Kingston’s pride Georgette Fry is the voice behind the Shout Sister Choir movement, which over the past 15 years has grown to include 24 chapters across Ontario.
Fry has been a musician for the last 40 years, fulfilling a love for music that began when she was four years old.
Her musical career has met with success. In 1992, after working through some tough times in her life, and with the encouragement of her children, Fry channeled her energy and passion for music into a first album, Rites of Passage, which was nominated for a Juno.
“When I’m singing, nothing hurts,” Fry says.
WATCH ABOVE: Kingston’s own Georgette Fry on her 15-year journey with Shout Sister Choir
But she has also brought her passion for music into the lives of others. Fifteen years ago, while she was watching the movie “Sister Act,” she was inspired to create her own choir for women. “I thought it would be a good way to reach more women.”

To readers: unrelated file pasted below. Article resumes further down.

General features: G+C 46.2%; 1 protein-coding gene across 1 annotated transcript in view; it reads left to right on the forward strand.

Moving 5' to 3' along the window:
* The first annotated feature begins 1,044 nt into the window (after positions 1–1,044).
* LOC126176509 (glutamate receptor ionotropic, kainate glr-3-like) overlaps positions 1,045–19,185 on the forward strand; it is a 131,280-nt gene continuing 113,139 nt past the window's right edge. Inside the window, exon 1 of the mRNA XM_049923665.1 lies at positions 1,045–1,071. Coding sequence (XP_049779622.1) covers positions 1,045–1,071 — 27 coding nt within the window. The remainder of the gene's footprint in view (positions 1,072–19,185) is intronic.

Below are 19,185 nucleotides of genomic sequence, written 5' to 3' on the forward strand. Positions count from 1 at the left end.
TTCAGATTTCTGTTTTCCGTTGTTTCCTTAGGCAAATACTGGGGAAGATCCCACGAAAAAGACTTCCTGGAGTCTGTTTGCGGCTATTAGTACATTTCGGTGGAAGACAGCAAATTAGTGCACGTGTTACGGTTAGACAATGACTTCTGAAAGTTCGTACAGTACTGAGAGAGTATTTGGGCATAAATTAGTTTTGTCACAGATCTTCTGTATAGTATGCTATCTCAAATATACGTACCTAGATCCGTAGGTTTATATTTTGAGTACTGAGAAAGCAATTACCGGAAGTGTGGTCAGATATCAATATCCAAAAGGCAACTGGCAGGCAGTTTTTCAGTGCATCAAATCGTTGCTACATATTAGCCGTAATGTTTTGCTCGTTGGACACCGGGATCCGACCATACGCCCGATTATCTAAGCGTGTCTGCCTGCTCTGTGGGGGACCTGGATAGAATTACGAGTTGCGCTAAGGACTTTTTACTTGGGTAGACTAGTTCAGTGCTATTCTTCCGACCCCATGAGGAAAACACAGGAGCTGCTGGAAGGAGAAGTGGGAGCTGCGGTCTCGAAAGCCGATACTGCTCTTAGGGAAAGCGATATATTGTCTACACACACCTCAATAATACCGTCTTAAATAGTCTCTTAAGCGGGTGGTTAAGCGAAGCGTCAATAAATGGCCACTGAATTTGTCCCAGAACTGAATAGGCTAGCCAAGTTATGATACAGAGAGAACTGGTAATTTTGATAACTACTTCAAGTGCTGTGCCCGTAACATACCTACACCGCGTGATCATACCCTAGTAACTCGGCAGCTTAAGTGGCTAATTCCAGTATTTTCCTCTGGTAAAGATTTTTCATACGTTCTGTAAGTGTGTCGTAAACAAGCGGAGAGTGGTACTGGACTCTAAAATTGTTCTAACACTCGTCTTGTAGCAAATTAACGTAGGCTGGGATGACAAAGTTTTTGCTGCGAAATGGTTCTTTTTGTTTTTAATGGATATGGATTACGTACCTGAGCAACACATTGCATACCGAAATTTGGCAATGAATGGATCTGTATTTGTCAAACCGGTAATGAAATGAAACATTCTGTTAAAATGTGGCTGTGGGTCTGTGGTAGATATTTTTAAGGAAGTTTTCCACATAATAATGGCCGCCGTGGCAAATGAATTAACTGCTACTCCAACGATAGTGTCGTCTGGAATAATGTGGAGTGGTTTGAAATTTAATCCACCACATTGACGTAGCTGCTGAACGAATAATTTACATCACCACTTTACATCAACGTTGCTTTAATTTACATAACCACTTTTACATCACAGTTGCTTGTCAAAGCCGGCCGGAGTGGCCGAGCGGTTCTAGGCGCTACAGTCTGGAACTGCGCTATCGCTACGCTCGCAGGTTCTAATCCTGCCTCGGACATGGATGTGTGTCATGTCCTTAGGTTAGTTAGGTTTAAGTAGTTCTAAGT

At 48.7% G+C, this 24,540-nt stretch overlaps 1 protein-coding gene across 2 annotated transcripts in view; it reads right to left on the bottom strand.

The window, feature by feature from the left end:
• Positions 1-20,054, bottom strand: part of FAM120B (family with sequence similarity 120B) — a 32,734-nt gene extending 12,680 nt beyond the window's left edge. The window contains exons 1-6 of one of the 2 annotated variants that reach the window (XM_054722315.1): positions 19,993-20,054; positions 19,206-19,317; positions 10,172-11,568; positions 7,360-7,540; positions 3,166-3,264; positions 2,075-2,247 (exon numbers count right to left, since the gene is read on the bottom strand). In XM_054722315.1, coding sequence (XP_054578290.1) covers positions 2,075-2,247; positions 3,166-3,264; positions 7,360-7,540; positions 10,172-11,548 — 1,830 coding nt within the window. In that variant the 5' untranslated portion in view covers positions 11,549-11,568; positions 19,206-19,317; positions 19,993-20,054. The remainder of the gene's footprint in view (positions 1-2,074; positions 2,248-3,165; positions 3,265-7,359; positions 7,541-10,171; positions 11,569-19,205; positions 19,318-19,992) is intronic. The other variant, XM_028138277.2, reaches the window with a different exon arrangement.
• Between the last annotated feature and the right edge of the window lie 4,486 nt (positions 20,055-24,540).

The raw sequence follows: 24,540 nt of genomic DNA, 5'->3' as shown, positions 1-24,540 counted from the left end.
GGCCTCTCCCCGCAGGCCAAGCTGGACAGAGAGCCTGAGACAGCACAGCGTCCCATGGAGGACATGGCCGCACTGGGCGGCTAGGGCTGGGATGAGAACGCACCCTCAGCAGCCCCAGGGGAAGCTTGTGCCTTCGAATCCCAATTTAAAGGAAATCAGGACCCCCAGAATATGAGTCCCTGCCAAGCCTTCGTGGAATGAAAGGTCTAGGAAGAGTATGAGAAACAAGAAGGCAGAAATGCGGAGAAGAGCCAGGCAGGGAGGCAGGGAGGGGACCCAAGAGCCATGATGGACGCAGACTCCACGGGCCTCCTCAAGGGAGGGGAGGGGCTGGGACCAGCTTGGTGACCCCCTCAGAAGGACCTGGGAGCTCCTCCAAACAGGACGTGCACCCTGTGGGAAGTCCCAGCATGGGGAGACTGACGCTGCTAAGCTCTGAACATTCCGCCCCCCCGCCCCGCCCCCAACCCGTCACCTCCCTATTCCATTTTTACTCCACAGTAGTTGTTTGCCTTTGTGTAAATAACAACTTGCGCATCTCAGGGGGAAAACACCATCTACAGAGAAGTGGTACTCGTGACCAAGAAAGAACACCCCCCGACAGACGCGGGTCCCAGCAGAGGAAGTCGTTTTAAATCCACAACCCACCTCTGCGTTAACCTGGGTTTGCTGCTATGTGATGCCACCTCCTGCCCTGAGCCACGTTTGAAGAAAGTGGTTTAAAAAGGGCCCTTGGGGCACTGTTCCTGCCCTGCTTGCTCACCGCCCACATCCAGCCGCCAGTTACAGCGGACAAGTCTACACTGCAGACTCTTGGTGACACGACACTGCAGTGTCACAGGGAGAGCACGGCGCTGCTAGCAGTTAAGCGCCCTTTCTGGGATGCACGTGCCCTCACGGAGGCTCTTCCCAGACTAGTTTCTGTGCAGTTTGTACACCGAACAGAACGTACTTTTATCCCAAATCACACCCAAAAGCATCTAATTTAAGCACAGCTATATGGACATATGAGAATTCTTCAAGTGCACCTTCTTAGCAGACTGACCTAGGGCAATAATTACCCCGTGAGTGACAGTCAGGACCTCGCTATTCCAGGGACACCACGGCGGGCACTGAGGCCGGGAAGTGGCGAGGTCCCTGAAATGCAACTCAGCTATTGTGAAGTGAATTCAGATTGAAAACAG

At first, Fry didn’t think she had the skills to lead a large group. “I can’t conduct a choir. I can’t read music,” she says.
One woman heard about Fry’s plans and made a pitch. The woman said that she would bring 10 women into Fry’s choir, so long as Fry could find 10 more on her own. A few weeks later, “Shout Sister” was born. And the person that made Fry that offer is still a member of the group today.
Shout Sister welcomes any woman who has the passion to sing. The women in the choir are allowed to join the group without an audition or the ability to read music.
“We all sing along with the radio,” she says. “People who might not be able to join other choirs should be able to get into one.”
Looking back, Fry is thankful she got that push to create the choir.
“Maybe this is what I’ve been meant to do. It feels wonderful to give back.”
Since the launch of the Kingston choir, Fry has expanded and formed 24 other “Sister Shout” chapters across Ontario, empowering women to use their voice.
© 2018 Global News, a division of Corus Entertainment Inc.